JF III: Before it came out, the director warned me. He was like, “Yo, at the end of the day, it’s entertainment, what people wanna see.” At first, I was like, “Man, is this gonna cause me problems?” but then I started thinking about it like, “Man, it’s real life. It’s like stuff you can’t make up,” and that’s really how life goes. It gives people something to relate to, because life ain’t gonna always be peaches and cream, and at the end of the day, it’s when things don’t go your way, what are you gonna do?

Now, I’m most definitely thankful, just because people can relate to it and see that, and maybe they’ll just keep going a little bit more. I’m satisfied with it now. It took a little while to get to this conclusion, but I’m more grateful for it now than I was before. Before, it was just more about being on Netflix, and now it’s about changing and helping people.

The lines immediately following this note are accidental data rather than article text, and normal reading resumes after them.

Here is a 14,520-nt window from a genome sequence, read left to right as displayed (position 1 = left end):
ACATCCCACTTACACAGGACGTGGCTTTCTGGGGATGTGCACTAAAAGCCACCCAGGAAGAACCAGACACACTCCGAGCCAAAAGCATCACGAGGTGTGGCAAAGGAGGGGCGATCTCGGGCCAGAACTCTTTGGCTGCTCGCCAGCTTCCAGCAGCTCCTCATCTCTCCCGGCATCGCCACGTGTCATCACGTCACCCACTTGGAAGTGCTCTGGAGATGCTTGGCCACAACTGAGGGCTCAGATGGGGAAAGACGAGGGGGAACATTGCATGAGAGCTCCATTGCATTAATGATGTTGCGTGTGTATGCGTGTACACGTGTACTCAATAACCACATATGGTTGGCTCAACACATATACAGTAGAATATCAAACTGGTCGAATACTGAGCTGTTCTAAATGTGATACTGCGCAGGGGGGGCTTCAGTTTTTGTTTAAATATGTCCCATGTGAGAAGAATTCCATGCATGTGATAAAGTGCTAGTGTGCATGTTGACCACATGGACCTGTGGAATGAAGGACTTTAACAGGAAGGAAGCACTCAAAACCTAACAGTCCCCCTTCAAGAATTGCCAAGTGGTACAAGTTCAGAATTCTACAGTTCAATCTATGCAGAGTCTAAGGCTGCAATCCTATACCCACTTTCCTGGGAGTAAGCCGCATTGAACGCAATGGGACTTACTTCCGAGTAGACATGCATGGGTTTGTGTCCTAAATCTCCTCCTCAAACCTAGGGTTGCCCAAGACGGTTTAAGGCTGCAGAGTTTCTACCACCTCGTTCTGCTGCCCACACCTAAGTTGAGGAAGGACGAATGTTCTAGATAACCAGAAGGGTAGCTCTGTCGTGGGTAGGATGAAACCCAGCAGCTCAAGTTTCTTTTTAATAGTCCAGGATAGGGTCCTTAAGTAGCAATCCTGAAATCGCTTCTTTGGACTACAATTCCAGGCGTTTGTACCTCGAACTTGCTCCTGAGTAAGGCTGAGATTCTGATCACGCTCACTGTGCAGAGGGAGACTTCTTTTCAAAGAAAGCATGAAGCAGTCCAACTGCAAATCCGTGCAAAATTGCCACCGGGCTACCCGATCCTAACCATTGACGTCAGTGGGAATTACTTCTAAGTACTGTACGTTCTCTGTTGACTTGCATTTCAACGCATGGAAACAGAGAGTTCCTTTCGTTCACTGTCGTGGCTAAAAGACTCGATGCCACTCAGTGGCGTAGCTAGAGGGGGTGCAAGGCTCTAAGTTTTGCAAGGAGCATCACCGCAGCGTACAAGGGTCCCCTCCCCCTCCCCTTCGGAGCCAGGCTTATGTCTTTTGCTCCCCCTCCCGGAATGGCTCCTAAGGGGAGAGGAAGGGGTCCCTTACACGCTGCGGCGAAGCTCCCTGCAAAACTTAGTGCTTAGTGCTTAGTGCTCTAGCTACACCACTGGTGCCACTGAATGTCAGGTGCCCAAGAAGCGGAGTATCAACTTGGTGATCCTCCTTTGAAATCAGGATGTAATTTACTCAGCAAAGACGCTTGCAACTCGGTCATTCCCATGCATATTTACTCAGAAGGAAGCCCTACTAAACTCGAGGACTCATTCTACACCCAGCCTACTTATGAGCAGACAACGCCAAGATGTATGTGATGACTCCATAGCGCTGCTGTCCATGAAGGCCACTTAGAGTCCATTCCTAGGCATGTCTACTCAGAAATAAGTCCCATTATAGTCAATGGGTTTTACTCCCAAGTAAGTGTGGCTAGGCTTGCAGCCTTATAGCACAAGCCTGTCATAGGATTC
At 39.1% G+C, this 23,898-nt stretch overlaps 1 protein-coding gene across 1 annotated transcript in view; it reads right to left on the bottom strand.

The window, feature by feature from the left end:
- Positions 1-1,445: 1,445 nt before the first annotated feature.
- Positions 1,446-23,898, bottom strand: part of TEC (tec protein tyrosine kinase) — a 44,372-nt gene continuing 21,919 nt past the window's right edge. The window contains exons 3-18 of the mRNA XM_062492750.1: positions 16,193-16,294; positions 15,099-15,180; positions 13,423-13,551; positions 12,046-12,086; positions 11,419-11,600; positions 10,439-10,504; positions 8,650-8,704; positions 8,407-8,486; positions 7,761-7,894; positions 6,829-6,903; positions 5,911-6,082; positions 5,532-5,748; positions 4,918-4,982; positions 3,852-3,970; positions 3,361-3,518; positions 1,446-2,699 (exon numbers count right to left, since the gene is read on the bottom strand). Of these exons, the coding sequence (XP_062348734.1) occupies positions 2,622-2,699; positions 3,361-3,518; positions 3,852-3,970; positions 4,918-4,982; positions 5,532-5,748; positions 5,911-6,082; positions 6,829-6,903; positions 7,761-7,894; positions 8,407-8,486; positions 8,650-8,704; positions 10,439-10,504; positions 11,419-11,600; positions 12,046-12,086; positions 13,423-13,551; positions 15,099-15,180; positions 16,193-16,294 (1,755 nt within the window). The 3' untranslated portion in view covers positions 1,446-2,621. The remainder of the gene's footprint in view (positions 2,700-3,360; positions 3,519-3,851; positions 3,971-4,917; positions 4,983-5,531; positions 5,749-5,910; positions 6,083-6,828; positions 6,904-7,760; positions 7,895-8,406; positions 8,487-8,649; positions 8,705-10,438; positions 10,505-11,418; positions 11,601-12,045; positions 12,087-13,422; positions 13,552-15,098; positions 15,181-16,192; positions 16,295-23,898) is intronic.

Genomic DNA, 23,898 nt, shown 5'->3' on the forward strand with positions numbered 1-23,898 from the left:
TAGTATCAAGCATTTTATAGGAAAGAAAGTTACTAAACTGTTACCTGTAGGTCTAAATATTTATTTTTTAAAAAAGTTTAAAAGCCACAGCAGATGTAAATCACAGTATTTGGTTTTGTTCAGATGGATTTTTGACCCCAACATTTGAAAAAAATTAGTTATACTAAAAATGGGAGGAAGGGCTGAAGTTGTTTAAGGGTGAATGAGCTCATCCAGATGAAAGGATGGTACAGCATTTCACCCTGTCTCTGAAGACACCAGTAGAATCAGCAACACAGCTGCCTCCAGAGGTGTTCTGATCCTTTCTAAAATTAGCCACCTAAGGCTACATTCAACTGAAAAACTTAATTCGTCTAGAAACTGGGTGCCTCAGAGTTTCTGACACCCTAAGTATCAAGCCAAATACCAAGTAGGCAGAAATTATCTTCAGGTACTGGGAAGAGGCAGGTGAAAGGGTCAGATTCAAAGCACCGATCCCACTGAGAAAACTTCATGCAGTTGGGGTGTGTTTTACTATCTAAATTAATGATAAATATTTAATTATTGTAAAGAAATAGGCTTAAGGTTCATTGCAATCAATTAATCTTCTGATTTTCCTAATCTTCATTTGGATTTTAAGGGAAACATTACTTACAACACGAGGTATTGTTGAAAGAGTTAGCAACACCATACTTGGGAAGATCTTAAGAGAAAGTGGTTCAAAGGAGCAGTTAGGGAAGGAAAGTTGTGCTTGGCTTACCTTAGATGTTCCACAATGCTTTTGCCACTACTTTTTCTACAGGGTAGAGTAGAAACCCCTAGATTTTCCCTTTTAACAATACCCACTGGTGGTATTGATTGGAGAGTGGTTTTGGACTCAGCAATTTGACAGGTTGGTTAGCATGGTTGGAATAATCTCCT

Franklin during Season 1

The show’s called Last Chance U, but this is a really good junior college program. When you were the backup QB there, how close did you feel to actually being done with this game and being out of it altogether?

JF III: Yeah, while I was in JUCO, I was ready to hang it up, really. I was ready to walk away from the game and call it quits, but I just had to realize God put me down here for a reason, so I’ve got to use that. You’ve gotta play the cards you’re dealt. That’s just how life works. I had to not let anyone else take my happiness.

Was there ever a thought like, “I can’t walk, because if I walk, people are gonna see it. It’s gonna be televised?”

JF III: Nah, I didn’t care about that. We were filmed every day, all day, for like six months. So you get immune to people following you around on the camera. It’s real life. What was going on was what was really going on in my life. It was hard. But it was just portrayed and filmed, and recorded for the world to see. It didn’t change anything that was going on with me.